SQL> select count(OBJECT_TYPE) from abc where object_id=:oid ;



COUNT(OBJECT_TYPE)

------------------

            117455

Elapsed: 00:00:00.02

Execution Plan

----------------------------------------------------------

Plan hash value: 1045519631

---------------------------------------------------------------------------

| Id  | Operation          | Name | Rows  | Bytes | Cost (%CPU)| Time     |

---------------------------------------------------------------------------

|   0 | SELECT STATEMENT   |      |     1 |    11 |   448   (1)| 00:00:06 |

|   1 |  SORT AGGREGATE    |      |     1 |    11 |            |          |

|*  2 |   TABLE ACCESS FULL| ABC  |   118K|  1274K|   448   (1)| 00:00:06 |

---------------------------------------------------------------------------



Predicate Information (identified by operation id):

---------------------------------------------------



   2 - filter("OBJECT_ID"=TO_NUMBER(:OID))



Statistics

----------------------------------------------------------

          1  recursive calls

          0  db block gets

       1590  consistent gets

          0  physical reads

          0  redo size

        538  bytes sent via SQL*Net to client

        520  bytes received via SQL*Net from client

          2  SQL*Net roundtrips to/from client

          0  sorts (memory)

          0  sorts (disk)

          1  rows processed



SQL> EXECUTE :oid  := 1



PL/SQL procedure successfully completed.



Elapsed: 00:00:00.00

SQL> select count(OBJECT_TYPE) from abc where object_id=:oid ;



COUNT(OBJECT_TYPE)

------------------

                 1



Elapsed: 00:00:00.02



Execution Plan

----------------------------------------------------------

Plan hash value: 1045519631

---------------------------------------------------------------------------

| Id  | Operation          | Name | Rows  | Bytes | Cost (%CPU)| Time     |

---------------------------------------------------------------------------

|   0 | SELECT STATEMENT   |      |     1 |    11 |   448   (1)| 00:00:06 |

|   1 |  SORT AGGREGATE    |      |     1 |    11 |            |          |

|*  2 |   TABLE ACCESS FULL| ABC  |   118K|  1274K|   448   (1)| 00:00:06 |

---------------------------------------------------------------------------

Predicate Information (identified by operation id):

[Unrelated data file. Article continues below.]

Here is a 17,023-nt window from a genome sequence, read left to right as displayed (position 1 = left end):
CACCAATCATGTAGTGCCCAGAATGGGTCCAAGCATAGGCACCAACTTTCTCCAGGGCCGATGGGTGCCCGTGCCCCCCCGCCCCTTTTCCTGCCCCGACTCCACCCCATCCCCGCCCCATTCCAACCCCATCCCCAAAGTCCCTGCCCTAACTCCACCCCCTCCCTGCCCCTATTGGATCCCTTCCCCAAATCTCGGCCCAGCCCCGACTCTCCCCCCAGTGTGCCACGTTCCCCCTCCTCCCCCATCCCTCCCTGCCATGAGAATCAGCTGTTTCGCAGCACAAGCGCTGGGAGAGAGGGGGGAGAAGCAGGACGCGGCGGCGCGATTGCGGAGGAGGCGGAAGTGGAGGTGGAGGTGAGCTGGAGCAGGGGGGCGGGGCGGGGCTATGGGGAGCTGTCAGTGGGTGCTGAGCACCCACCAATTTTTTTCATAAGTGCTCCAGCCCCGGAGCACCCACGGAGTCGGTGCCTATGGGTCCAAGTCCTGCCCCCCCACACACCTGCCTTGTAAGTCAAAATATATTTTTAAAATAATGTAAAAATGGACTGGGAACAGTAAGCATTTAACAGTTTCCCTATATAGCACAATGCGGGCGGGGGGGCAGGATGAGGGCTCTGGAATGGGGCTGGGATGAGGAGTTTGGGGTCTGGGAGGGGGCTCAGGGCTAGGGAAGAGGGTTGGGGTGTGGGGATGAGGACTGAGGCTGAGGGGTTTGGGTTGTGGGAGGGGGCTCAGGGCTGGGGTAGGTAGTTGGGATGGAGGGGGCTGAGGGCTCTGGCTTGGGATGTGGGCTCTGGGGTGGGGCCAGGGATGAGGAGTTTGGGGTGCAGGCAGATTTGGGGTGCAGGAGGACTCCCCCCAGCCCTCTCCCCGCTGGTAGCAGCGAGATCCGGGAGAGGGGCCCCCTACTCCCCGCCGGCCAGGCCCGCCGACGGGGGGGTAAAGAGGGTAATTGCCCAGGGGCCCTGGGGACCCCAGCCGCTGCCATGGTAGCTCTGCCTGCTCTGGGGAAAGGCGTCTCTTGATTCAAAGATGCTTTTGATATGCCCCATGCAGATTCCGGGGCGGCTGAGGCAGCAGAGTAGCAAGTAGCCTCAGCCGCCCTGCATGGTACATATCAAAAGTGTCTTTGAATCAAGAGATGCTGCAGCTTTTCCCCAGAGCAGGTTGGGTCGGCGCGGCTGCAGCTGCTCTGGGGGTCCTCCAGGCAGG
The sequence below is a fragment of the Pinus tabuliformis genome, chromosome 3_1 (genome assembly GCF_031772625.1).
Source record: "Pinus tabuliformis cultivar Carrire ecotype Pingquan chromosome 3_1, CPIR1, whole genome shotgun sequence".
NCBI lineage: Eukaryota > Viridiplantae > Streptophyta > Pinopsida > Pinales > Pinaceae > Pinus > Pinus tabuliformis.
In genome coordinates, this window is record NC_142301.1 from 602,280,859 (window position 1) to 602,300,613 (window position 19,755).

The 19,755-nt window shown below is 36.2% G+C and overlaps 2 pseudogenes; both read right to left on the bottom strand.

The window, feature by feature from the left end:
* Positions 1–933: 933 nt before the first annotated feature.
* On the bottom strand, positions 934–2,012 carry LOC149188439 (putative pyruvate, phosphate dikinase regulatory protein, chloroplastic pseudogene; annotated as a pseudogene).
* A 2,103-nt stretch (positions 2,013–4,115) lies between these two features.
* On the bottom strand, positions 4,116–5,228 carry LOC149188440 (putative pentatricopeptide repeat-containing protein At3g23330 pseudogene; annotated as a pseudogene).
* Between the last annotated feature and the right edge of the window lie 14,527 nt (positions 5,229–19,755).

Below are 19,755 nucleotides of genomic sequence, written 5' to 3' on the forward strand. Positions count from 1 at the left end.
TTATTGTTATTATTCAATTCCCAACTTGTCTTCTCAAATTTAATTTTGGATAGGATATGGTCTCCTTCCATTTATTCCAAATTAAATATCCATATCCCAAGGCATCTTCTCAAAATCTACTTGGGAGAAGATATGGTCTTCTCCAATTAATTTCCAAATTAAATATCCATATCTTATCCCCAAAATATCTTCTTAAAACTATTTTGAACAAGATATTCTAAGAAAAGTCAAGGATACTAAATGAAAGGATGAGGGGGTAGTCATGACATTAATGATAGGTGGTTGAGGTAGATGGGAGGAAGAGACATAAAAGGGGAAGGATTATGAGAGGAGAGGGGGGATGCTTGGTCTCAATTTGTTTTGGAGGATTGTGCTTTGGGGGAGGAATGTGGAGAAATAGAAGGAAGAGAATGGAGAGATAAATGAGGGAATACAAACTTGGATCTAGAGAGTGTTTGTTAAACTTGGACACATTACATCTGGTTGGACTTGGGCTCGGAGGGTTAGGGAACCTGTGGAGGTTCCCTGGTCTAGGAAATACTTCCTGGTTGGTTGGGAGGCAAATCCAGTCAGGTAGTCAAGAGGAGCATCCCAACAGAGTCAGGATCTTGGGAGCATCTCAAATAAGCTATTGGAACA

---------------------------------------------------



   2 - filter("OBJECT_ID"=TO_NUMBER(:OID))



Statistics

----------------------------------------------------------

          0  recursive calls

          0  db block gets

       1590  consistent gets

          0  physical reads

          0  redo size

        536  bytes sent via SQL*Net to client

        520  bytes received via SQL*Net from client

          2  SQL*Net roundtrips to/from client

          0  sorts (memory)

          0  sorts (disk)</pre>
<ul>
	<li>rows processed</li>
</ul>
<pre>

To my surprise, both plans reported FTS regardless of the selectivity.  10046 trace shows Oracle is doing index range scan for OBEJCT_ID=1.  Using BINDS, the plan may not report correctly in the AUTOTRACE as there may be multiple child cursors existing due to Bind Peeking.  So, using BIND values in AUTOTRACE is really not working at all when we have multiple child cursors.  I am not sure, why Oracle can’t fix this issue, as AUTOTRACE just need to report the last executed plan, not from the estimation.

Then I turn to DBMS_XPLAN, and the results were surprised me even more.  For OBJECT_ID=1 reported a FTS, as


SQL> select count(OBJECT_TYPE) from abc where object_id=:oid ;



COUNT(OBJECT_TYPE)

------------------

                 1



Elapsed: 00:00:00.01

SQL>  select * from table(dbms_xplan.display_cursor(null,null,'ALLSTATS LAST '));



PLAN_TABLE_OUTPUT

-------------------------------------------------------------------------------------------

SQL_ID  99pd5nyyb4gsz, child number 1

-------------------------------------

select count(OBJECT_TYPE) from abc where object_id=:oid



Plan hash value: 1045519631



--------------------------------------------

| Id  | Operation          | Name | E-Rows |

--------------------------------------------

|   0 | SELECT STATEMENT   |      |        |

|   1 |  SORT AGGREGATE    |      |      1 |

|*  2 |   TABLE ACCESS FULL| ABC  |    118K|

--------------------------------------------



Predicate Information (identified by operation id):

---------------------------------------------------



   2 - filter("OBJECT_ID"=:OID)

 

I was not really expecting FTS using DBMS_XPLAN for OBJECT_ID=1, that was bit shocking.  Then I changed the option to ‘ALLSTATS LAST +PEEKED_BINDS’ from ‘ALLSTATS LAST ‘ and started reporting correct plans.


SQL>  select * from table(dbms_xplan.display_cursor(null,null,'ALLSTATS LAST +PEEKED_BINDS'));



PLAN_TABLE_OUTPUT

------------------------------------------------------------------------------------------

SQL_ID  am229vwtp1ppk, child number 0

-------------------------------------

 select count(OBJECT_TYPE) from abc where object_id=:oid



Plan hash value: 2627152604



-------------------------------------------------------------

| Id  | Operation                    | Name        | E-Rows |

-------------------------------------------------------------

|   0 | SELECT STATEMENT             |             |        |

|   1 |  SORT AGGREGATE              |             |      1 |

|   2 |   TABLE ACCESS BY INDEX ROWID| ABC         |      1 |

|*  3 |    INDEX RANGE SCAN          | I_OBJECT_ID |      1 |

-------------------------------------------------------------



Peeked Binds (identified by position):

--------------------------------------



   1 - :SYS_B_0 (NUMBER): 1



Predicate Information (identified by operation id):

---------------------------------------------------


</pre>
<ul>
	<li>- access("OBJECT_ID"=:OID)</li>
</ul>
<pre>

So, be careful when you use AUTOTRACE or any tools when you use BIND variables.  Oracle should put some more efforts to make it more dependable.  Always use 10046 event and tkprof to get a real picture.


SQL> select * from v$version;



BANNER